U.S. may clear way for illegals to stay
Federal review to scrutinize 300,000 cases
The Obama administration said it will review the cases of 300,000 illegal immigrants currently in deportation proceedings to identify “low-priority” offenders – including the elderly, crime victims and people who have lived in the U.S. since childhood – with an eye toward allowing them to stay.
Homeland Security Secretary Janet Napolitano announced the review as the Obama administration has sought to counter criticism that it has been too harsh in its deportation policies. By launching the case-by-case review, officials said they are refocusing deportation efforts on convicted felons and other “public safety threats.”
The administration’s action was cheered by some illegal immigrants, notably college students who have been pushing Congress to pass the DREAM Act, which would allow them to stay in the country.
“It makes me happy and hopeful,” said Rigoberto Barboza, 21, an undocumented student at Mount San Antonio College who supports a family of five with a $9-an-hour job at a fast-food restaurant. He said his mother, who brought him to the U.S. from Mexico when he was a boy, is facing deportation. “I hope they go through my mother’s case, stop her deportation and, if possible, get her a work permit.”
But critics labeled the plan as a “blanket amnesty” for a large group of illegal immigrants.
This “clearly demonstrates the Obama administration’s defiance of both the constitutional separation of powers and the will of the American public,” said Dan Stein, president of the Federation for American Immigration Reform.
Immigration experts said the move reflects Obama’s attempt to push his immigration policy forward at a time when Congress has rebuffed the DREAM Act and other immigration initiatives his administration has sought.
Jon Feere, a legal analyst at the Center for Immigration Studies, which has sought tougher restrictions on immigration, said this was “an effort by President Obama to appeal to some Latino voters, but the overwhelming majority of Americans want strong enforcement.”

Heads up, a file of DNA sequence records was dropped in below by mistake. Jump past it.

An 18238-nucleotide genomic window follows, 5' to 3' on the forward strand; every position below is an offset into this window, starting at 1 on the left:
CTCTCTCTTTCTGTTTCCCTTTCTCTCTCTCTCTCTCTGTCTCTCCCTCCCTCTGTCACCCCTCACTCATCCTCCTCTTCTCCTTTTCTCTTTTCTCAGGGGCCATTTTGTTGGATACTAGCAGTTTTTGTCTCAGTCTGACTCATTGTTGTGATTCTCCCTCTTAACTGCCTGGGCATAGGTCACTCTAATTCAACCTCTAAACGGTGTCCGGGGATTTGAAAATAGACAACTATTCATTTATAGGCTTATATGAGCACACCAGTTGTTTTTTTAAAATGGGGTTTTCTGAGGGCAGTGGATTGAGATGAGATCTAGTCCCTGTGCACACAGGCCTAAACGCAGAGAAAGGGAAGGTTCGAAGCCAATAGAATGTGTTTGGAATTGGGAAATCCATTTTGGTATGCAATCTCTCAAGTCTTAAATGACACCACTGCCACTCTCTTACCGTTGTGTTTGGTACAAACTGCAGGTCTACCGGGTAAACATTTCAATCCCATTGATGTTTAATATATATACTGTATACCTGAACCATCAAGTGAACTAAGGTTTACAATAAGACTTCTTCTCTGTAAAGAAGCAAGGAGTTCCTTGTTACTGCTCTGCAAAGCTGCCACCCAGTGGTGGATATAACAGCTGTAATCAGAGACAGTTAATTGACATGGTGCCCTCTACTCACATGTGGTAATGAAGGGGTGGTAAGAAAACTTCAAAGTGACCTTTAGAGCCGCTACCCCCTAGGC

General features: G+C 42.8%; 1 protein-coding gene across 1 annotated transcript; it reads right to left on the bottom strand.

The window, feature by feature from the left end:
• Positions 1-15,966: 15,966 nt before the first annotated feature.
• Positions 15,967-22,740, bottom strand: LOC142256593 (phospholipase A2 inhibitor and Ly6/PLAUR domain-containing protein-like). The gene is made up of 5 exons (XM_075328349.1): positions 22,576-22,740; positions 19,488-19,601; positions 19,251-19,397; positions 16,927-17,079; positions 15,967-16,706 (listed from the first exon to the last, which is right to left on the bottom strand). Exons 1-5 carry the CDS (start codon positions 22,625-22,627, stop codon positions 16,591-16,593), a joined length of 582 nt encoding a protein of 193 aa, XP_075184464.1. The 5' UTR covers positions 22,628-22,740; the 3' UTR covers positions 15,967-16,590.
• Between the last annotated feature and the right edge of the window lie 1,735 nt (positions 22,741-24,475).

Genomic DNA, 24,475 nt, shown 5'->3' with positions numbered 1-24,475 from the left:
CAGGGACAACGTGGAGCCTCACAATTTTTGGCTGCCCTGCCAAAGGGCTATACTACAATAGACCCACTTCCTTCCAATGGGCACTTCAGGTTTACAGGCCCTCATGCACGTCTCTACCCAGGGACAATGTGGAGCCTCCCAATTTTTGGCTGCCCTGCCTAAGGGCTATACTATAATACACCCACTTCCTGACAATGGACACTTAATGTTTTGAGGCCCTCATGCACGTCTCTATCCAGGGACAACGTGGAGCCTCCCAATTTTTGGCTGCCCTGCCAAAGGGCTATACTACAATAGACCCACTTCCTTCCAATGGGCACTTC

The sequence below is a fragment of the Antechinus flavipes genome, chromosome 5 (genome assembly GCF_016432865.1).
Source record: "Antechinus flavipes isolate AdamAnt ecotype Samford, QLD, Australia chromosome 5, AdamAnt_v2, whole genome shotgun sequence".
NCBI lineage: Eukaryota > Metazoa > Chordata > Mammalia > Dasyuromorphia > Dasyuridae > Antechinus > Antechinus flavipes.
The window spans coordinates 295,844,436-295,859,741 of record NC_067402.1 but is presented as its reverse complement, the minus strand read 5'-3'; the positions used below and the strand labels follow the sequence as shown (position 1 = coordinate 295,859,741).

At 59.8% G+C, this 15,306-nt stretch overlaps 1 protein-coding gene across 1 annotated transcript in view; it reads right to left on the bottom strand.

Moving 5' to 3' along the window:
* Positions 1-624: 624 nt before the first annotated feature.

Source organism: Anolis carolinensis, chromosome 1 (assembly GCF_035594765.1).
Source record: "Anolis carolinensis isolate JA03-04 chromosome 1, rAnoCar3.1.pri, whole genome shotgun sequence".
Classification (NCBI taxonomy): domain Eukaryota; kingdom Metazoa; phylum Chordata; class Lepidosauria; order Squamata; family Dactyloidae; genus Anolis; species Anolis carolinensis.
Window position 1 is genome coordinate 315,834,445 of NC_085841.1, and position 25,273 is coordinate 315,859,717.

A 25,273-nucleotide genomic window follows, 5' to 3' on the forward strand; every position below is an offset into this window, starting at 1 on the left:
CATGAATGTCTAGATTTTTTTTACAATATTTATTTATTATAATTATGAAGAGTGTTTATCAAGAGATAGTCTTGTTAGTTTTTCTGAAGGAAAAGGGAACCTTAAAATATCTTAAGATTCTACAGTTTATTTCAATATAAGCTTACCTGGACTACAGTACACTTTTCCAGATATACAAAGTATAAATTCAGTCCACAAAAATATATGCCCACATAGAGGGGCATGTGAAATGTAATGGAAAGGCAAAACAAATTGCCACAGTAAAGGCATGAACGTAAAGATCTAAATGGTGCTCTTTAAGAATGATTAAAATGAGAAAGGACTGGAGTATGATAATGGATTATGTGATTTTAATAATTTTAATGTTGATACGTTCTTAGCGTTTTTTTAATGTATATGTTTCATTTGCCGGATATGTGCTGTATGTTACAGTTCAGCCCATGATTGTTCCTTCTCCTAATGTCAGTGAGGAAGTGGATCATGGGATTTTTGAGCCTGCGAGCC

Some immigrant rights advocates were skeptical about Obama’s plan. “We’ve heard elegant statements of priorities before,” said Chris Newman of the National Day Laborer Organizing Network. “I don’t know what today has changed.”
The administration’s stated policy has long been that certain groups of illegal immigrants, such as so-called DREAM Act-eligible students who were brought here as children, were not the focus of the immigration department’s efforts.
But the new announcement is the administration’s strongest yet about its immigration priorities, however, and comes amid recent criticism of the Secure Communities immigration enforcement program.
The program, which uses fingerprints gathered by local and state police to aid federal authorities in identifying criminals to be deported, has sparked protests across the country in recent days. Critics say it victimizes immigrants who have not been convicted of any crime.
Senate Democrats pushing for immigration reform welcomed the new policy. Sen. Patrick Leahy of Vermont said it would “alleviate some of the pressure on our broken immigration system.” Sen. Richard Durbin of Illinois, co-author of the DREAM Act bill that would grant a path to citizenship for immigrant students, described the policy as “a fair and just way to deal with an important group of immigrant students.”